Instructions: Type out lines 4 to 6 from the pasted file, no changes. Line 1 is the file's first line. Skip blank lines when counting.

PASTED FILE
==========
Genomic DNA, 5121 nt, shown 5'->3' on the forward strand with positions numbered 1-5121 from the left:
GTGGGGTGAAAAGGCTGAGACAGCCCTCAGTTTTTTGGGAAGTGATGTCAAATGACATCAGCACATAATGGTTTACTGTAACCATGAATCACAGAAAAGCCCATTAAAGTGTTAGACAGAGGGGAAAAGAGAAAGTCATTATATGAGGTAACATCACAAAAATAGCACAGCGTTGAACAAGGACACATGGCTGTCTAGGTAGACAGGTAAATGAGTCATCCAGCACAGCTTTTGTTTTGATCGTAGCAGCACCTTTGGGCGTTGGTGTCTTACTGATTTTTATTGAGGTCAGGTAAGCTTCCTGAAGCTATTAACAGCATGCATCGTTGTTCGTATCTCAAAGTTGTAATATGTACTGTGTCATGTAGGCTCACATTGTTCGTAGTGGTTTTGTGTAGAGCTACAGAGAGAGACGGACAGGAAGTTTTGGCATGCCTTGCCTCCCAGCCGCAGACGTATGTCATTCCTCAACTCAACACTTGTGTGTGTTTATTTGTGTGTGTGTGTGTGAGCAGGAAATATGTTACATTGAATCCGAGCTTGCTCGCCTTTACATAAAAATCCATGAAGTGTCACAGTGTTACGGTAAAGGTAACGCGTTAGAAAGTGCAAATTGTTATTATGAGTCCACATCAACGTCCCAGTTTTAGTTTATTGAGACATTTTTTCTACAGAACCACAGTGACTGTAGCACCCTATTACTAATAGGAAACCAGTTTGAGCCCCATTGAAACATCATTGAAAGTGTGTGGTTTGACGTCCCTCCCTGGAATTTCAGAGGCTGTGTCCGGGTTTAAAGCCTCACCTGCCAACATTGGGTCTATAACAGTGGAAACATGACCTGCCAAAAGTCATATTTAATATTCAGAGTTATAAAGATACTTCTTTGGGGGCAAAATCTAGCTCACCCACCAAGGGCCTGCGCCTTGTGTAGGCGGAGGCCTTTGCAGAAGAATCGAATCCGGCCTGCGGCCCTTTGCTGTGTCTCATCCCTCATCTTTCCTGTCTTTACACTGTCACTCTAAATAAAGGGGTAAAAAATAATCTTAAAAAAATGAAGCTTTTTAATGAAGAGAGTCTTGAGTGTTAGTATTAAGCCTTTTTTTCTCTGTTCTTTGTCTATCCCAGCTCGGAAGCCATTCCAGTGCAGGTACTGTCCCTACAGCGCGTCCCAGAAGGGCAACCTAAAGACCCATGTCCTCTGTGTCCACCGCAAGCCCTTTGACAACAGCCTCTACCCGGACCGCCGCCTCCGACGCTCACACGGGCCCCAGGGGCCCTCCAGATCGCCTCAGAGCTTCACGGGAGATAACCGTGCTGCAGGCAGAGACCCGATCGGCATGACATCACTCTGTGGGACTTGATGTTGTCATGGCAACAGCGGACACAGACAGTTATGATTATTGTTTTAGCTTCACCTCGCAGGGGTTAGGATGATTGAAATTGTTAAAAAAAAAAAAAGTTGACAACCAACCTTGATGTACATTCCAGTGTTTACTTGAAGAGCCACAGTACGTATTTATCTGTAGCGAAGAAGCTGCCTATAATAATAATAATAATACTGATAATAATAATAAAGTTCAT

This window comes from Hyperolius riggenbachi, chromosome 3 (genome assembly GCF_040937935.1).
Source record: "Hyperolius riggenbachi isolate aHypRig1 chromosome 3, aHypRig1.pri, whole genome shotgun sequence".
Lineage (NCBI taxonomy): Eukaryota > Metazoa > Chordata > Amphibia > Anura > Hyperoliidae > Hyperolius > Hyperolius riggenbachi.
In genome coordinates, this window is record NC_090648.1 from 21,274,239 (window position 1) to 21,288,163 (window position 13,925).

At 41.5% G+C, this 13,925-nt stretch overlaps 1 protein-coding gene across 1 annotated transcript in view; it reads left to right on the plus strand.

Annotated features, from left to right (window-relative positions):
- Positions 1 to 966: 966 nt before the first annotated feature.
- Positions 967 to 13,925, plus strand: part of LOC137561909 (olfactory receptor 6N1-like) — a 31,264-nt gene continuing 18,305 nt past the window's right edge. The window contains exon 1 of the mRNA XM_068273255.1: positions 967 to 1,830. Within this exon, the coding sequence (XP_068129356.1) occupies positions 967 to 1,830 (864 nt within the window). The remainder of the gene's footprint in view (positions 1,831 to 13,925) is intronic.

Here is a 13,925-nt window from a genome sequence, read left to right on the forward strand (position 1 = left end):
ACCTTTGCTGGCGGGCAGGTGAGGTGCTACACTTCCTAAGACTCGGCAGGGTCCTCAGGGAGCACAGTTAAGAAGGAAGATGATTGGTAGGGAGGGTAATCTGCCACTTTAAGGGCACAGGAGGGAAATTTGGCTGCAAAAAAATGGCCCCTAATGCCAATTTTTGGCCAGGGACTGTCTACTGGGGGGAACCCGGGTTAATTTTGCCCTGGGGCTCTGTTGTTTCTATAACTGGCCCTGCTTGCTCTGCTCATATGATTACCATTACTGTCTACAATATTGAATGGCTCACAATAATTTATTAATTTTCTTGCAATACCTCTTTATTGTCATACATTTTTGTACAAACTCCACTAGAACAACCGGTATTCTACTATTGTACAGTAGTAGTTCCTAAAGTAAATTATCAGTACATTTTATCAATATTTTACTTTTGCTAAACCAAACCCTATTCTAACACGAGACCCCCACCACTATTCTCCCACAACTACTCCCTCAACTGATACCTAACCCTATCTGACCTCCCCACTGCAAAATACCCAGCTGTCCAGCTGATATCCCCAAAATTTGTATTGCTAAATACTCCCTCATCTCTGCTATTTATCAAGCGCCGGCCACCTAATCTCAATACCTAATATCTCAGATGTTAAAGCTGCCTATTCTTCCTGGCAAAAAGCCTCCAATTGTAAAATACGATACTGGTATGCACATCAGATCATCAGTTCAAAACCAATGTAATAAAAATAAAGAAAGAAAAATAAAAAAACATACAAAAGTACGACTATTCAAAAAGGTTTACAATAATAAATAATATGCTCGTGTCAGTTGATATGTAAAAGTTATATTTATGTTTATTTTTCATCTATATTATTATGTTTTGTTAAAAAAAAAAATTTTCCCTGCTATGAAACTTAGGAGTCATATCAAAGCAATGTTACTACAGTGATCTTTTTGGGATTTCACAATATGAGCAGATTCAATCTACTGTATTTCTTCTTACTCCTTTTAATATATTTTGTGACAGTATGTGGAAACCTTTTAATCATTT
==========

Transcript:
Source record: "Hyperolius riggenbachi isolate aHypRig1 chromosome 3, aHypRig1.pri, whole genome shotgun sequence".
Lineage (NCBI taxonomy): Eukaryota > Metazoa > Chordata > Amphibia > Anura > Hyperoliidae > Hyperolius > Hyperolius riggenbachi.
In genome coordinates, this window is record NC_090648.1 from 21,274,239 (window position 1) to 21,288,163 (window position 13,925).